Monday, November 2, 2020

Understanding Scenes in Memoir Writing

On Saturday November 7 I will be giving a presentation on writing scenes at a virtual Rappahannock Writers Conference. Registration is open to anyone, anywhere at There’s a great line-up of speakers and a panel on publishing. The sessions will remain available on the library’s website through Nov. 14 for those who cannot make it on Saturday. My presentation, Scenes: The Essential Ingredient, is about understanding that scene writing is critical for any type/genre of prose you are writing, including memoirs. I describe scenes as: A sequence where a character or characters engage in some sort of action and/or dialogue. Scenes should have a beginning, middle and end (a mini-story arc), and should focus around a definite point of tension that moves the story forward. Or: individual story units smaller than chapters (but somewhat self-contained), show us sequences of actions and incidents that reveal place and time, characters’ actions, reactions or dilemmas. Basically, scenes are the building blocks of your story. Like any book the first or launch scene is the most important and will also be the most difficult to craft. It needs to capture the interest of the reader and give the reader a reason to continue. It helps to think of your memoir as a movie. The summary is the wider camera view. A scene is more of a close-up when you slow down the pace, express emotions, sights, sounds, smells – the five senses. Each scene is like a mini-story and when added together make up the whole. Before you jump into writing, take some time to plan. What do you want to accomplish? Who will be your audience – and that can be just you. Will your memoir have a theme or will it be a collection of life stories? Who will be the narrator – this is called Point of View.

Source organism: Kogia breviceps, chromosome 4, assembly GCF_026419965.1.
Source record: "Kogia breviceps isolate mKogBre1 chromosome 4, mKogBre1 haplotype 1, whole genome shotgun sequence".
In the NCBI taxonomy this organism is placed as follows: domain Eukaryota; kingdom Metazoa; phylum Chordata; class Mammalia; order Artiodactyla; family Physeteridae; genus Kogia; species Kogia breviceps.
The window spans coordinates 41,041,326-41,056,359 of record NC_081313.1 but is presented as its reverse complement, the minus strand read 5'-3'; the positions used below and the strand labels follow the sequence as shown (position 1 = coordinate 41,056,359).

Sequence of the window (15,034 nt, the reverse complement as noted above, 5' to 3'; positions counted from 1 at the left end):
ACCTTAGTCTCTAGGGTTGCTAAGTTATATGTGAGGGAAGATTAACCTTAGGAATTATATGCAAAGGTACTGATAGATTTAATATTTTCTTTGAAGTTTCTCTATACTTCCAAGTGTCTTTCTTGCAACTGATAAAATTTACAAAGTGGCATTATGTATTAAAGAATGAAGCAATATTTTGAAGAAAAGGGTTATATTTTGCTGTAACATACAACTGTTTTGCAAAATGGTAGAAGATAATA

No comments:

Post a Comment